Inside Events: The Can-Am Police-Fire Games
26 Jul, 2017By: Mary Helen Sprecher
An Interview with Lynn Hillman, Treasurer
The Can-Am Police-Fire Games, a multi-sport event that includes not only traditional sports but competitions that include skills used in first responders’ day-to-day work, actually began in 1977 in the Pacific Northwest. At that time, the event served officials in Washington and Oregon. As the event grew, however, it was rebranded as the Can-Am Police Fire Games to better represent the nationwide distribution of athletes. Contestants now include not only the fire and police professions, but emergency medical service providers, Homeland Security, Border Patrol, corrections officers and more. The Can-Am Police-Fire Games is a registered non-profit organization 501(c) 3 in the United States and is registered under the Canadian Society Act as a non-profit organization.
Sports Destination Management: The event will next be presented in 2018.
Lynn Hillman: Yes, we will be in Land of the Ozarks, Missouri.
SDM: Do the sports that are offered change from year to year?
Hillman: There are what we call compulsory sports which are offered each time, and then there are some we add. In Land of the Ozarks, we’re offering our first pipe and drum competition; we’ll have everything from single pipers to a full Scottish band. Pipe and drum is really a tradition in law enforcement. Sometimes, it’s a sad tradition – you’ll hear them at the funerals – but they’re also in parades.
SDM: You’ve said the games have evolved over time. Is the registration continuing to grow?
Hillman: It has gone down some. It used to be we’d get 1,200 people; now, it’s more around 900 to 1,000. We’re hoping for a pickup in Land of the Ozarks next June for several reason – there are good rates and it’s a great destination. We’re hoping for the biggest event we’ve ever had.
SDM: What factors do you think went into the decrease?
Hillman: It seems like the younger people are disinclined to travel to compete these days. It could also be the economic situation or just general inactivity. Plus, the younger generation is not in tune with traditional sports – there has been a great decline in basketball and softball but a big increase in pickleball and CrossFit. But it can surprise you. We just put on our 2016 Games in Thunder Bay, Ontario, and we offered bocce as a last-minute sport and there were 24 teams participating.
SDM: You mentioned wanting the 2018 event to be the biggest yet. Are you doing anything differently, registration-wise?
Hillman: We’ve changed our policy to attract adult children and spouses by letting them participate as well as volunteer firefighters. We’re hoping it will increase participation. Even if it doesn’t increase participation that much, it will increase enjoyment.
SDM: It’s a summer Olympics-style sports festival. Do you offer events for people who aren’t as active or mobile as others?
Hillman: We try to design our sports to keep up with what is popular with emergency services personnel. We’ve added darts, Texas Hold’em, a chili cookoff, disc golf – there are a lot of things for people, depending on their interests.
SDM: You talked about the compulsory sports earlier – are those all required to be held?
Hillman: It’s pretty usual for our host to identify 40 separate events, but to cancel four or five at the last minute – sometimes we don’t have the numbers to put them on.
SDM: Are the compulsory sports all traditional sports?
Hillman: Some are, but a few are things you won’t find anywhere else. We have SWAT competitions, Narcotics Dog, Police Service Dog, Toughest Firefighter Alive and Toughest Competitor Alive. There are also shooting competitions for Duty Pistol and Police Action Pistol.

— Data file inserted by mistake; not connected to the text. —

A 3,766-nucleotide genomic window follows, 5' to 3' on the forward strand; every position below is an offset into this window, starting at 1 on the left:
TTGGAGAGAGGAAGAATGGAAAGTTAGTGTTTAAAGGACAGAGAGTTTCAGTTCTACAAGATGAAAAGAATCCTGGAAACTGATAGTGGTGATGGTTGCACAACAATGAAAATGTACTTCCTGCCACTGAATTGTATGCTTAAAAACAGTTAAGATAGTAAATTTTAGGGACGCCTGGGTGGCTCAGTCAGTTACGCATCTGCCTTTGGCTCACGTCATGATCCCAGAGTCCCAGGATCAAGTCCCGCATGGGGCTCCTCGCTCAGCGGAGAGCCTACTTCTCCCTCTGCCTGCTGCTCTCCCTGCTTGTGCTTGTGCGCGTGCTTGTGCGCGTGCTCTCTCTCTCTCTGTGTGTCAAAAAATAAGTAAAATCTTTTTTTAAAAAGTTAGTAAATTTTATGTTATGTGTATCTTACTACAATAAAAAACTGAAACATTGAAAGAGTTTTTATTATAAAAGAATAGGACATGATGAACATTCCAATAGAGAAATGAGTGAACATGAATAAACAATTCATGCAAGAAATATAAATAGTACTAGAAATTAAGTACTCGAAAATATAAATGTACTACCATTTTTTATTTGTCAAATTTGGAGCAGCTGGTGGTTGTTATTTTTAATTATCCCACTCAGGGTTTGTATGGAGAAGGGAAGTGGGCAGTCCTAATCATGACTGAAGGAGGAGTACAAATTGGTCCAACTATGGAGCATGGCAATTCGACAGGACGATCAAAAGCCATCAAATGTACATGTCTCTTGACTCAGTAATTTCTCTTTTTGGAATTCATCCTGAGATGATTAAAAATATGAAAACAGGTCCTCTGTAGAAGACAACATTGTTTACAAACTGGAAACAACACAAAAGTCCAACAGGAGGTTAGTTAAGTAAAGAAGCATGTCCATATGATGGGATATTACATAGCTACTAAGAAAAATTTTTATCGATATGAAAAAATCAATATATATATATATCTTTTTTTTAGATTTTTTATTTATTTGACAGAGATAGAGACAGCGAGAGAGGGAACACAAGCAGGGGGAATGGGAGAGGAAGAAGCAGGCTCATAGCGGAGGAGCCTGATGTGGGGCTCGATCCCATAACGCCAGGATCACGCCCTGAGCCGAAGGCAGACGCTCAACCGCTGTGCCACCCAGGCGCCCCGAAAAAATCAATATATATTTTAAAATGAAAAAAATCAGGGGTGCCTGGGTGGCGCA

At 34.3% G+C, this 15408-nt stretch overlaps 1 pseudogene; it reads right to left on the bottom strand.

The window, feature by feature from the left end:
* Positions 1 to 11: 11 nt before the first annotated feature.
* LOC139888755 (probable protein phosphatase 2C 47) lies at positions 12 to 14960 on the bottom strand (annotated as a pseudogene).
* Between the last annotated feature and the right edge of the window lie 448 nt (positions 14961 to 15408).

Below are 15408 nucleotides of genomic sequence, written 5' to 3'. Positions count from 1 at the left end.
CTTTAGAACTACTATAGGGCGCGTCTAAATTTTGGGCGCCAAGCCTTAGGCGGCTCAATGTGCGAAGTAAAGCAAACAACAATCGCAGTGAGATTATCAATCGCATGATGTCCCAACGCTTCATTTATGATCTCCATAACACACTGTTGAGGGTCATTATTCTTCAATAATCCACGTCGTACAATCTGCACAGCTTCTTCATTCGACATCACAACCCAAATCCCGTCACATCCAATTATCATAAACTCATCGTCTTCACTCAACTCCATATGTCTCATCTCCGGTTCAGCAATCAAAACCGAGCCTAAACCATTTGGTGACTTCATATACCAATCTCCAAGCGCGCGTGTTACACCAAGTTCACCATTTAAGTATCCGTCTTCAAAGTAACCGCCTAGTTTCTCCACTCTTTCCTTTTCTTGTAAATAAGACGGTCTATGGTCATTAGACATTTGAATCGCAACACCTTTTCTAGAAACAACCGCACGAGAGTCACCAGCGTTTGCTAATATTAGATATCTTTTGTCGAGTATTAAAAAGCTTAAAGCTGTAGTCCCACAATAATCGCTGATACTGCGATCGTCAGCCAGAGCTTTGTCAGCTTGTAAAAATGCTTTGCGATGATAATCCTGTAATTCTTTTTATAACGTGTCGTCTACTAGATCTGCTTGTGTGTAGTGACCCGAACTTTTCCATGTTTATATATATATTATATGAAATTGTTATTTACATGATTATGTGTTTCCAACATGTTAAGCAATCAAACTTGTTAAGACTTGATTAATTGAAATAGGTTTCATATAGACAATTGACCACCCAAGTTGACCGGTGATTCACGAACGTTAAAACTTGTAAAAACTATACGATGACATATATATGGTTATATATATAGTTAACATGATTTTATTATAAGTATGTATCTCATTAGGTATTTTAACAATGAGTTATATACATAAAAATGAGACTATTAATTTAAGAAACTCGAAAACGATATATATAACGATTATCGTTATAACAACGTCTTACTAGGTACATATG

SDM: Are those open to the public?
Hillman: Not all of them are. The SWAT events, for example, are closed to the public, but the canine events are always interesting for the public to watch since most people have never seen a police dog at work before.
SDM: What are you looking for when it comes to choosing locations? Is information available to potential host cities?
Hillman: Yes, people can find all that information on our website. What we’re looking for, though, is, of course, is whether a city will have all the facilities we need and how much experience they have in hosting a multi-sport event. When you think about it, just about anyone with the right facilities for one sport can host an NCAA championship, but what about an event with 40 sports? It’s an extreme challenge and not something you take lightly. We really need a city that will be able to support us. Then, of course, we’re always interested in cities that have nice things for families to do.
SDM: What is the economic impact like?
Hillman: On average, if we bring 1,000 participants into your community, it will generate $5 million in economic impact. That’s really significant, especially in a community of 100,000 or so. We look at not only the economic impact, though, but at the lasting impact of these Games. We’ve set up our schedule so that people are in the city longer. Every one of our team sports, you have to lose five games before you go home. At many tournaments, it’s single elimination or double elimination and then you go home. This way, it’s better for people because they get to stay and be in the games, and it’s better for the host city because people are there, staying in the hotels and eating in the restaurants.
SDM: Are the Games profitable for your group?
Hillman: We don’t make actually make money on the Can-Am Games; all the profits go to charity.
SDM: Is there a certain area of the country the Games tend to stay?
Hillman: No, there is a list on the website; you can see we’ve moved all around. About 90 percent of the people like to be within a ten-hour drive of the Games.
SDM: A ten-hour drive?
Hillman: Police and firefighters just love to drive.